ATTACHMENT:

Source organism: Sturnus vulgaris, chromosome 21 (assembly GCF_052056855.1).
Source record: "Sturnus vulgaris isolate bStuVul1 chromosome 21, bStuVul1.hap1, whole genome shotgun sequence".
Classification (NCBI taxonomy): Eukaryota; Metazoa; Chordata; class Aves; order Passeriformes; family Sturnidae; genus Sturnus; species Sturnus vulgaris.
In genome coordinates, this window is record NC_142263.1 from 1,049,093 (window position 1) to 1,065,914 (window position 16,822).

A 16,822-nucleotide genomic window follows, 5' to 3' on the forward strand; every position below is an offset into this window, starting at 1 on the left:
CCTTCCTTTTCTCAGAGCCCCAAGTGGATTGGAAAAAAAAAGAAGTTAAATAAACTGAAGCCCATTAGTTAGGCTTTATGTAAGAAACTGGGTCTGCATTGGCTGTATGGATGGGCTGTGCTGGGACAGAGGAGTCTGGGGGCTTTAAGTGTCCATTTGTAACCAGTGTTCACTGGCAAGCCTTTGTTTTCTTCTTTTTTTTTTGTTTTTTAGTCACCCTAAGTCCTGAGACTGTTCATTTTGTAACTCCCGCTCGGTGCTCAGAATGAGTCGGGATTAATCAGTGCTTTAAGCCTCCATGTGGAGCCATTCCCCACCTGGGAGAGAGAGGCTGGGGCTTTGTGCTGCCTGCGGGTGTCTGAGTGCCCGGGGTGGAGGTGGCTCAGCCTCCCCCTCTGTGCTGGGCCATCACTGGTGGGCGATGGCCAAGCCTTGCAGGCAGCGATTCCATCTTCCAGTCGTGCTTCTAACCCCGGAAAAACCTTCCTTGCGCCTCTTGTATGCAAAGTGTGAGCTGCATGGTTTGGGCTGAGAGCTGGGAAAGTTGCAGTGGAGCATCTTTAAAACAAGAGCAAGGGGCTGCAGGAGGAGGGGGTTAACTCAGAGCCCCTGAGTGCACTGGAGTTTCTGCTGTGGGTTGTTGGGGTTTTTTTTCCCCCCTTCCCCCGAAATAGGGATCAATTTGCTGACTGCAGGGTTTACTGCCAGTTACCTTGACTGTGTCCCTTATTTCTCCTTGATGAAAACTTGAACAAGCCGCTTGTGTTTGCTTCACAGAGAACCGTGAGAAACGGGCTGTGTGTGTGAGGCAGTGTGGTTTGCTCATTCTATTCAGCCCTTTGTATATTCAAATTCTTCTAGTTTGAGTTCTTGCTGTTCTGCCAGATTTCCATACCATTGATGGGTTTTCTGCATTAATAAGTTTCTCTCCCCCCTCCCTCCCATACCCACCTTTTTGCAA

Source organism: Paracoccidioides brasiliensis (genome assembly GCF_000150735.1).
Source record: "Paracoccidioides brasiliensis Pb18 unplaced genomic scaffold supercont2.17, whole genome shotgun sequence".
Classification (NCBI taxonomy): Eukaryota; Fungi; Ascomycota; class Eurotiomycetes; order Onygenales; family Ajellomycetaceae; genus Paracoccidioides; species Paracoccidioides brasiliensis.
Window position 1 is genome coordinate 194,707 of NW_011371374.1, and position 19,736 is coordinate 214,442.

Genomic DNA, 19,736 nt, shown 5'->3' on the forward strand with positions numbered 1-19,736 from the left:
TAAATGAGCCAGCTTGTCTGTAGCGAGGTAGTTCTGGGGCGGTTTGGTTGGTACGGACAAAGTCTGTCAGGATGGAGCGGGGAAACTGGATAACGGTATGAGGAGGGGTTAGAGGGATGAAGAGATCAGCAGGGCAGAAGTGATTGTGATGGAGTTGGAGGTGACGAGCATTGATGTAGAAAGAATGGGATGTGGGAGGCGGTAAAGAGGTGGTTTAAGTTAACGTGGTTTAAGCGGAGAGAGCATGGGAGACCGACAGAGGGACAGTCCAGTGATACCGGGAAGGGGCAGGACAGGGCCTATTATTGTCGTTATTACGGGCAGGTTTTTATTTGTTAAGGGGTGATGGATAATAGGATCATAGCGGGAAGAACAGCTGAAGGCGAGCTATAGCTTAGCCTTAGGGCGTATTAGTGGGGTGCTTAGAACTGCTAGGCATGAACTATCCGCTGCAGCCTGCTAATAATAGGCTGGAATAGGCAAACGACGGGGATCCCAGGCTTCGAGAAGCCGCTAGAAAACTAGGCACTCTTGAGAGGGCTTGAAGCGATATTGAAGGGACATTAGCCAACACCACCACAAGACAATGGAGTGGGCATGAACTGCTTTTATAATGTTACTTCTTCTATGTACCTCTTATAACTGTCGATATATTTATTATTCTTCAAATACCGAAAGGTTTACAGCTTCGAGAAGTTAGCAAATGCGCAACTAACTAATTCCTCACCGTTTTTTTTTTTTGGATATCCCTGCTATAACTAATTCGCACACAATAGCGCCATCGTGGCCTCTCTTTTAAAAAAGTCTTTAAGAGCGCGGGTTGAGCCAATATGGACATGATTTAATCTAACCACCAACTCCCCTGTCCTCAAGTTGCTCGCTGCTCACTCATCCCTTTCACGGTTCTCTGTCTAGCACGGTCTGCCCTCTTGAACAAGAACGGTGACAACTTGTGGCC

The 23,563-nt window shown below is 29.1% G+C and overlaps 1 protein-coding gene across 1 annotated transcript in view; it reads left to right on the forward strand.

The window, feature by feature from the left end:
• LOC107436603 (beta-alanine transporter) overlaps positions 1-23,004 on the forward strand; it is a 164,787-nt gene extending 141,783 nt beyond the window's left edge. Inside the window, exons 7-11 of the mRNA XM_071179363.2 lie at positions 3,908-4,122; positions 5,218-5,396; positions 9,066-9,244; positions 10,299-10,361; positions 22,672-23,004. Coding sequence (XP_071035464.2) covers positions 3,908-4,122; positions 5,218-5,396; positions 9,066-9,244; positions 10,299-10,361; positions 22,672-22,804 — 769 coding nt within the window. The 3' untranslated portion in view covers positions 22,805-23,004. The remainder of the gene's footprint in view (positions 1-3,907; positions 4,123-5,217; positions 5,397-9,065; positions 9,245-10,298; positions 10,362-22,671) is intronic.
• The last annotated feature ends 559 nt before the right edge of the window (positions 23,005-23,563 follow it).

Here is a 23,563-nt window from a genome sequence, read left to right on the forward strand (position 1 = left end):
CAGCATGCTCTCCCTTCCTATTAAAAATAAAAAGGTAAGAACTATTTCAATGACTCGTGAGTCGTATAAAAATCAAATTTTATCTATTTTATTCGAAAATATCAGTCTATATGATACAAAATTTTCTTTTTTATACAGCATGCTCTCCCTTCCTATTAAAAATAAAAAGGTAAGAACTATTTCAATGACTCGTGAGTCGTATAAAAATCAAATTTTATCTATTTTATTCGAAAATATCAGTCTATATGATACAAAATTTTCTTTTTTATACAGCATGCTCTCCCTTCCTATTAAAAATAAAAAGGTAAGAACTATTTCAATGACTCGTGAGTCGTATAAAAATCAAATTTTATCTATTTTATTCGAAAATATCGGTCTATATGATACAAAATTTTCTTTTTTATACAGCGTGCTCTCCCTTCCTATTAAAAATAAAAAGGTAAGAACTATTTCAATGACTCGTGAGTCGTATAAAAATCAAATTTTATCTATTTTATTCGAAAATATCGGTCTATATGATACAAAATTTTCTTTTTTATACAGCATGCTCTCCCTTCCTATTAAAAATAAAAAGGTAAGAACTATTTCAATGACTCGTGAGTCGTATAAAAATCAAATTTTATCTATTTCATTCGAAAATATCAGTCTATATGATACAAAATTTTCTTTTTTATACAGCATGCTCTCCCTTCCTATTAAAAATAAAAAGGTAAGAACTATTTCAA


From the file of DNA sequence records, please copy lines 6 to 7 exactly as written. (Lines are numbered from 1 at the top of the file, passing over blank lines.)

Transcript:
CCTTCCTTTTCTCAGAGCCCCAAGTGGATTGGAAAAAAAAAGAAGTTAAATAAACTGAAGCCCATTAGTTAGGCTTTATGTAAGAAACTGGGTCTGCATTGGCTGTATGGATGGGCTGTGCTGGGACAGAGGAGTCTGGGGGCTTTAAGTGTCCATTTGTAACCAGTGTTCACTGGCAAGCCTTTGTTTTCTTCTTTTTTTTTTGTTTTTTAGTCACCCTAAGTCCTGAGACTGTTCATTTTGTAACTCCCGCTCGGTGCTCAGAATGAGTCGGGATTAATCAGTGCTTTAAGCCTCCATGTGGAGCCATTCCCCACCTGGGAGAGAGAGGCTGGGGCTTTGTGCTGCCTGCGGGTGTCTGAGTGCCCGGGGTGGAGGTGGCTCAGCCTCCCCCTCTGTGCTGGGCCATCACTGGTGGGCGATGGCCAAGCCTTGCAGGCAGCGATTCCATCTTCCAGTCGTGCTTCTAACCCCGGAAAAACCTTCCTTGCGCCTCTTGTATGCAAAGTGTGAGCTGCATGGTTTGGGCTGAGAGCTGGGAAAGTTGCAGTGGAGCATCTTTAAAACAAGAGCAAGGGGCTGCAGGAGGAGGGGGTTAACTCAGAGCCCCTGAGTGCACTGGAGTTTCTGCTGTGGGTTGTTGGGGTTTTTTTTCCCCCCTTCCCCCGAAATAGGGATCAATTTGCTGACTGCAGGGTTTACTGCCAGTTACCTTGACTGTGTCCCTTATTTCTCCTTGATGAAAACTTGAACAAGCCGCTTGTGTTTGCTTCACAGAGAACCGTGAGAAACGGGCTGTGTGTGTGAGGCAGTGTGGTTTGCTCATTCTATTCAGCCCTTTGTATATTCAAATTCTTCTAGTTTGAGTTCTTGCTGTTCTGCCAGATTTCCATACCATTGATGGGTTTTCTGCATTAATAAGTTTCTCTCCCCCCTCCCTCCCATACCCACCTTTTTGCAA

Source organism: Paracoccidioides brasiliensis (genome assembly GCF_000150735.1).